In this essay, the subject of discussion is if whether a medical professional should use technical words, or more “down-to-earth” terminology when speaking to a patient to explain his/her condition. It is also discussed how a person without medical knowledge probably feels when given with a speech full of complex concepts and, furthermore, why people faced with such speech tend to have worse reactions, interpreting the situation as being a lot more serious than it actually may be.
– Use of medical terminology, or a more accessible when talking to a patient
In a dilemma between the use of medical terminology, or a much simpler speech of easier concepts to be acquired, the last one seems to be much more efficient and with positive results when talking to patients about their condition.
The use of simple speech and lower of concept’s difficulty presents a much clearer chain of ideas that the patients will more openly accept and interiorize. A medical professional should always remain as such; despite this fact, should also be careful to be always clear with the patients, making sure they always fully understand what is going on with them.
For example, instead of saying “You suffer from Irritable Bowel Syndrome”, the use of simpler terms to explain the same situation is much more positive: “You have your bowel, which means your intestines, irritated because of something you must usually eat that causes this”.
Instead of saying “Your clinical condition shows clear signs of Dementia”, the expression “What makes you forget about things and people is your age” is more acceptable for the patient to understand; or, instead of “An Influenza virus is the cause of you hyperthermia and you may also experience some edema of your adenoid glands later”, saying “The fever you’re having is because you have a flu, so you might also feel your nose clogging and running later”.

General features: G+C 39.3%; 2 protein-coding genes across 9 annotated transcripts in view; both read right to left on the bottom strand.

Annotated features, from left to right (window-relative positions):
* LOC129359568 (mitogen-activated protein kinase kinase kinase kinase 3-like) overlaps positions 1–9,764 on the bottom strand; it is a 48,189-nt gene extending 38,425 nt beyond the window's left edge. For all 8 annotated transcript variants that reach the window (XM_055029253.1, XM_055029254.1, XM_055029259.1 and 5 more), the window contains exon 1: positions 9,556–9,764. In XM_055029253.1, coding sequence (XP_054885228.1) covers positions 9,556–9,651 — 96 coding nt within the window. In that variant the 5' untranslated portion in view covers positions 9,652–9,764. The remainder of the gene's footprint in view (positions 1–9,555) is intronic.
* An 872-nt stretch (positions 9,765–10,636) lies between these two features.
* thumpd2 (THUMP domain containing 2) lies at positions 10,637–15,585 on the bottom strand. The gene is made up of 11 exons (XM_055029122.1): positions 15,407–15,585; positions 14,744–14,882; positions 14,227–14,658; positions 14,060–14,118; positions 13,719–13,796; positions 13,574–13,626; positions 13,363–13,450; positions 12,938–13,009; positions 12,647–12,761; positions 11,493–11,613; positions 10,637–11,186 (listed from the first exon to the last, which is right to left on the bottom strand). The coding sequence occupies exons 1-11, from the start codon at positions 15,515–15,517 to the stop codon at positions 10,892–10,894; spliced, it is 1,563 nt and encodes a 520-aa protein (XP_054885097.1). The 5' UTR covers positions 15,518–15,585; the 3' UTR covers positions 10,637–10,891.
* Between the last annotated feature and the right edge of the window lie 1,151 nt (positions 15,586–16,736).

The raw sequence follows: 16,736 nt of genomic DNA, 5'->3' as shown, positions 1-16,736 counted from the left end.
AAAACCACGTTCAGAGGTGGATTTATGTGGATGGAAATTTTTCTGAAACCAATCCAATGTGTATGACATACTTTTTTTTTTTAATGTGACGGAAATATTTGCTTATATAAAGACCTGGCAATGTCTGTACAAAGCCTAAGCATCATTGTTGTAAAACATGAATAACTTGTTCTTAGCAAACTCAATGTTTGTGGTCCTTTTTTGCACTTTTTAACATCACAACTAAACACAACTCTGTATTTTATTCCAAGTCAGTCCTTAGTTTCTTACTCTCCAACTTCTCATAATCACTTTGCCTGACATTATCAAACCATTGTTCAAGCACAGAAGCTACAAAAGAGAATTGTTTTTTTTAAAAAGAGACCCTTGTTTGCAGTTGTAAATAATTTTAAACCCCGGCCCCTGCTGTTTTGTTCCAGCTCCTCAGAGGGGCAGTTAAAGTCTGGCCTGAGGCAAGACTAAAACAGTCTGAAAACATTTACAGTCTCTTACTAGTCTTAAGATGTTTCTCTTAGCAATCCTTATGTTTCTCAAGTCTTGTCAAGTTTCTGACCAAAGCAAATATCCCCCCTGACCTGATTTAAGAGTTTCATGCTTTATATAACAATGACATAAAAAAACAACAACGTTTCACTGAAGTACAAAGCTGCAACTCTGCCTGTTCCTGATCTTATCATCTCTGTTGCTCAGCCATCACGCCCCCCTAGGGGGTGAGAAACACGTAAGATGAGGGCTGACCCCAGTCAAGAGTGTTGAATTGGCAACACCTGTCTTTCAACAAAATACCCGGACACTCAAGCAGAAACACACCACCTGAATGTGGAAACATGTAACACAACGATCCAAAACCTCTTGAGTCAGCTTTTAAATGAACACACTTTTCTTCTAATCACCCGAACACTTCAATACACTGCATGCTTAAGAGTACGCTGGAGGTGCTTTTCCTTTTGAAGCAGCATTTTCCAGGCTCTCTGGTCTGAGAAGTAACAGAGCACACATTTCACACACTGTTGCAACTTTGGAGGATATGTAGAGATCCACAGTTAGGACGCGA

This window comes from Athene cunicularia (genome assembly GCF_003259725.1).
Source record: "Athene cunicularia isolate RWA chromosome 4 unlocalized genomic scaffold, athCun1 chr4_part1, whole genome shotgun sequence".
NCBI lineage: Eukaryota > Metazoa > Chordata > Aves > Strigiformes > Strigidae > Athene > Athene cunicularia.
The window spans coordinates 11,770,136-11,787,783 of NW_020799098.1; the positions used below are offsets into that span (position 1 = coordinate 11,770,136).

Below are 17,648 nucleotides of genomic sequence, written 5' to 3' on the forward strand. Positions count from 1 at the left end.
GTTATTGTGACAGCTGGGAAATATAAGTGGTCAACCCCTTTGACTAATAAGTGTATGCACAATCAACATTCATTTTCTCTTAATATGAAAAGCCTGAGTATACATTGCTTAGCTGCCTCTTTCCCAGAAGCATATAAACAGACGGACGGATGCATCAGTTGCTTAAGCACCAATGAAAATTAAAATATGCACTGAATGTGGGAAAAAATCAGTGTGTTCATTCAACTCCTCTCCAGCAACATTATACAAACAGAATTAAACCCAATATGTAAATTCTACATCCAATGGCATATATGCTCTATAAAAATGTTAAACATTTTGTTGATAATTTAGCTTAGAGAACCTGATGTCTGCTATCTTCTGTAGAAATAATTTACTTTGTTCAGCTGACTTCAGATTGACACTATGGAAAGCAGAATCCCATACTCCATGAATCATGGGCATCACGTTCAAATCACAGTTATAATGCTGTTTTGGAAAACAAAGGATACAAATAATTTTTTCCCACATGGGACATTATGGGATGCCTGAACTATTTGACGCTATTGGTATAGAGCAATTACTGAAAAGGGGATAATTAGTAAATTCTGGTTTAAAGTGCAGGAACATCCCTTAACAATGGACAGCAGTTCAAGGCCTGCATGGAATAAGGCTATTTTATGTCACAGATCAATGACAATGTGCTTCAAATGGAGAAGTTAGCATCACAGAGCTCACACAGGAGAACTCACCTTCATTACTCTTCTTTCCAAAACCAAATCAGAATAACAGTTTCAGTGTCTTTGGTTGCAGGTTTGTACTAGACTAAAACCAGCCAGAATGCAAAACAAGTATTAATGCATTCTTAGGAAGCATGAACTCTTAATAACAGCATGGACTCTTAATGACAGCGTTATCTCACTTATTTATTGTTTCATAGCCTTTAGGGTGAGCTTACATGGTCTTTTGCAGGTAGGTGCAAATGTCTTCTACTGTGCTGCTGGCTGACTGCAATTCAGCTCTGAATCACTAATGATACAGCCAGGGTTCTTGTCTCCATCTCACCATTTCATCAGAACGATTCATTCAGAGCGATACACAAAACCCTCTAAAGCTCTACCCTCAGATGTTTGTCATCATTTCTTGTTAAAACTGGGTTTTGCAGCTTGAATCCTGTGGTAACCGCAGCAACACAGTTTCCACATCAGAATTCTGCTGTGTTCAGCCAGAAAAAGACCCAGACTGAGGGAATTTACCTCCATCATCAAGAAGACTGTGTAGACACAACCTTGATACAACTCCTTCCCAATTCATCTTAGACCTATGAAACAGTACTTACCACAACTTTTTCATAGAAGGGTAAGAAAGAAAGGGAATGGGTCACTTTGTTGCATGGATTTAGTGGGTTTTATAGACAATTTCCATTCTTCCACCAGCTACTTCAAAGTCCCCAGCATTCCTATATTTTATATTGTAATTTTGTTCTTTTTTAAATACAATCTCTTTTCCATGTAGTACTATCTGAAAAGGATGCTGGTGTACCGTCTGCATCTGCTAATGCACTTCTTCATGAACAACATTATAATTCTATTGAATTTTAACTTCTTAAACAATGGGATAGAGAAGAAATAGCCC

As referred, the clinic is a health professional and should keep is posture as such, but, at the same time, should have the sensibility to understand the absence of medical knowledge on his/her patients; thus, the clinic should mold the way of expressing the patient’s condition, using terms and ideas that anyone could understand.
– Prediction of the patient’s own thought when faced with medical complex terminology and cause of exaggerated worse reactions
When faced with a clinic that is using only medical, complex terms to explain the current medical situation, the patient generally feels confused and is not able to understand what the main idea that the health professional is trying to say is.
The patient gets disorientated while the clinic is still talking and, instead of an organized idea, hears just a group of words, which he/she then tries to understand individually, trying to reach some helpful conclusion.
Furthermore, the use of words like “syndrome”, for example, gives the patient the idea of some very complex disease. This way, when using complex words, the clinic is often setting of a state of alarm on the patient.
It is not rare, consequently, that the patient gets the feeling he/she has a very bad, serious illness. By distancing himself/herself from the patients situation and ignorance of medical concepts, the clinic talks in a way that, for the patient, sounds as a situation where the condition must be so grave, the doctor has to use even unknown words to describe it; so it must be really rare.
The understanding of how indicated it is to adapt the terminology used by clinics is easily concluded when observing the patients reaction and expression.
The clinic should, in fact, use proper language, lowered to the patient’s knowledge, so that he/she can acquire the full meaning of the idea regarding his/her condition.
Using formal and technical medical language is proven to have negative impact on the patient, who does not apprehend the clinic’s speech as a whole idea, but has a group of words he tries to figure out individually, seeking some enlightenment.
Taking such in consideration, it is easily understandable, also, why patients often react worse, even in simple conditions: they feel their condition must be rare, needing specific terms, which are complex, to define it; the complexity of these words makes them understand their condition as such.
The clinic should, in resume, mold the way of explaining the patients’ situation, in order to form a clear idea, appearing as understandable to anyone’s common sense.
Changes in medical terminology confuses patients [Data File]. Retrieved from http://www.news-medical.net/news/2008/12/08/43930.pdf
Thompson, Carol Lynn, Pledger, (1993). Doctor-Patient Communication: Is Patient Knowledge of Medical Terminology Improving? [Abstract]. Health Communication, 5(2), 89-97.